A farmer is on one shore of a river and has with him a fox, a chicken,

and a sack of grain. He has a boat that fits one object besides himself.In the presence of the farmer nothing gets eaten, but if left without the

farmer, the fox will eat the chicken, and the chicken will eat the grain.

How can the farmer get all three possessions across the river safely?

To solve this, I used TLA+, a specification language developed by Leslie Lamport. It also uses PlusCal, which is an algorithm language that can be automated translated into TLA+ using the TLA toolbox.

Here’s my solution, which includes PlusCal but doesn’t show the automatically translated parts of the model.

```
-------------------------------- MODULE boat --------------------------------
EXTENDS Integers, FiniteSets
CONSTANTS Farmer, Fox, Chicken, Grain
CREATURES == {Farmer, Fox, Chicken, Grain}
alone(animals, side) == (animals \in SUBSET side) /\ ~ Farmer \in side
somebodyGetsEaten(l, r) == \/ alone({Fox, Chicken}, l)
\/ alone({Fox, Chicken}, r)
\/ alone({Chicken, Grain}, l)
\/ alone({Chicken, Grain}, r)
safe(l, r) == ~somebodyGetsEaten(l, r)
safeBoats(from, to) ==
{ boat \in SUBSET from : /\ Farmer \in boat
/\ Cardinality(boat) <= 2
/\ safe(from \ boat, to \cup boat) }
(***************************************************************************
--algorithm RiverCrossing {
variables left = CREATURES; right = {};
process ( LeftToRight = 0 )
{ l: while (left /= {})
{ await (Farmer \in left);
with(boat \in safeBoats(left, right))
{
left := left \ boat;
right := right \cup boat
}
}
}
process ( RightToLeft = 1 )
{ r: while (left /= {})
{ await (Farmer \in right);
with(boat \in safeBoats(right, left))
{
left := left \cup boat;
right := right \ boat
}
}
}
}
***************************************************************************)
```

============================================================

To solve the problem with the TLA toolbox, you’ll need to specify an invariant that will be violated when the puzzle is solved. I used `right /= CREATURES`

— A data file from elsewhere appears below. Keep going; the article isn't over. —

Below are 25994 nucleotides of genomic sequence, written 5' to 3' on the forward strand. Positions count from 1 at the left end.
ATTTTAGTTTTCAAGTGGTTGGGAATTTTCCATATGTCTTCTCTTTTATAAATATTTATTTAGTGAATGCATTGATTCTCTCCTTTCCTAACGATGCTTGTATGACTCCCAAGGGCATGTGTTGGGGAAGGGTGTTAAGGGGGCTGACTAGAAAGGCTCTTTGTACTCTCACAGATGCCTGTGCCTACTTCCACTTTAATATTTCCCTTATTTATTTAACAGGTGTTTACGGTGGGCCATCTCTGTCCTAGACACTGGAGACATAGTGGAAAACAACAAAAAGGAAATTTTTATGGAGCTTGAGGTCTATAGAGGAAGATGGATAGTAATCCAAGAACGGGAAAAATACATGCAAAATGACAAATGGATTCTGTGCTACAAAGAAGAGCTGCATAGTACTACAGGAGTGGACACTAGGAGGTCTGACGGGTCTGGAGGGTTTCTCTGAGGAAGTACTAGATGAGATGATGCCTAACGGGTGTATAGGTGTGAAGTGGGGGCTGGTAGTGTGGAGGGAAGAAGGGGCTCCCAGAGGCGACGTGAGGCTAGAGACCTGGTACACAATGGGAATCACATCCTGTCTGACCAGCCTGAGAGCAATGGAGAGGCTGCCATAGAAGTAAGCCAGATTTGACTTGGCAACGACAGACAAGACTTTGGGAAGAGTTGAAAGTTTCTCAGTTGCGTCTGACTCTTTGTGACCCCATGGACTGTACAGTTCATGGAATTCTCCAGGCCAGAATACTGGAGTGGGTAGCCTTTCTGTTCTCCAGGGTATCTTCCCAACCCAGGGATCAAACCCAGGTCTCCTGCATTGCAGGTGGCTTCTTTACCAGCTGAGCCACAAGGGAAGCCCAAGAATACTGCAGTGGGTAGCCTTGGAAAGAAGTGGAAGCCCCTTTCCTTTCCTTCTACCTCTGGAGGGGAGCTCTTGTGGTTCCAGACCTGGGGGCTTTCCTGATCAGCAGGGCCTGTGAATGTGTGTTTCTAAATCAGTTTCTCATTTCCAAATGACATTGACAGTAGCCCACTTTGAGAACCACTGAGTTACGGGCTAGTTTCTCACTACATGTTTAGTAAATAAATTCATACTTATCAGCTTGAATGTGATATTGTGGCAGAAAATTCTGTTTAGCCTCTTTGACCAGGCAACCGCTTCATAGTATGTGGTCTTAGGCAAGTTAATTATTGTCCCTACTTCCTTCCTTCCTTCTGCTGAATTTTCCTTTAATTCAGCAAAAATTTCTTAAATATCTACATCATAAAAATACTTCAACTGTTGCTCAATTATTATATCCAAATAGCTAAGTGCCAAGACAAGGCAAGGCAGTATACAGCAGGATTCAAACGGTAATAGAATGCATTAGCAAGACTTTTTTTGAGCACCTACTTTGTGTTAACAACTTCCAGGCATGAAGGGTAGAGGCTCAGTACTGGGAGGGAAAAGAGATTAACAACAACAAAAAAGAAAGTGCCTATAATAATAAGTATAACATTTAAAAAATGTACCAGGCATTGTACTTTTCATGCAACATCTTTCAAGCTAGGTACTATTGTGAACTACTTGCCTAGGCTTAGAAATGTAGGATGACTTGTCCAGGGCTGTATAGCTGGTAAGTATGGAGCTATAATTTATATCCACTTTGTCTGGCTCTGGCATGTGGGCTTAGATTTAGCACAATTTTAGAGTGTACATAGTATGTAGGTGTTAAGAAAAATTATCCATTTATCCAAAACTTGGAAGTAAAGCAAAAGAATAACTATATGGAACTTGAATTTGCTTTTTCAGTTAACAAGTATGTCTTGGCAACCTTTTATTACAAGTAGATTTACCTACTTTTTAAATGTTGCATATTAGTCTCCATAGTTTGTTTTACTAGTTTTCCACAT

.

Run the model, and it will produce a trace that violates the invariant:

(You’ll first need to translate the PlusCal into TLA+, and you’ll need to specify the value of the constants. I just chose “Model value” for each of them).

You can see the full model with the automatic PlusCal translation in one of my Github repos.

## Estimating confidence intervals, part 2

Here is another data point from my attempt to estimate 90% confidence intervals. This plot shows my daily estimates for completing a feature I was working on.

The dashed line is the “truth”: it’s what my estimate would have been if I had estimated perfectly each day. The shaded region represents my 90% confidence estimate: I was 90% confident that the amount of time left fell into that region. The solid line is the traditional pointwise effort estimate: it was my best guess as to how many days I had left before the feature would be complete.

For this feature, I significantly underestimated the effort required to complete it. For the first four days, my estimates were so off that my 90% confidence interval didn’t include the true completion time: it was only correct 60% of the time.

This plot shows the error in my estimates for each day:

Apparently, I’m not yet a well-calibrated estimator. Hopefully, that will improve with further estimates.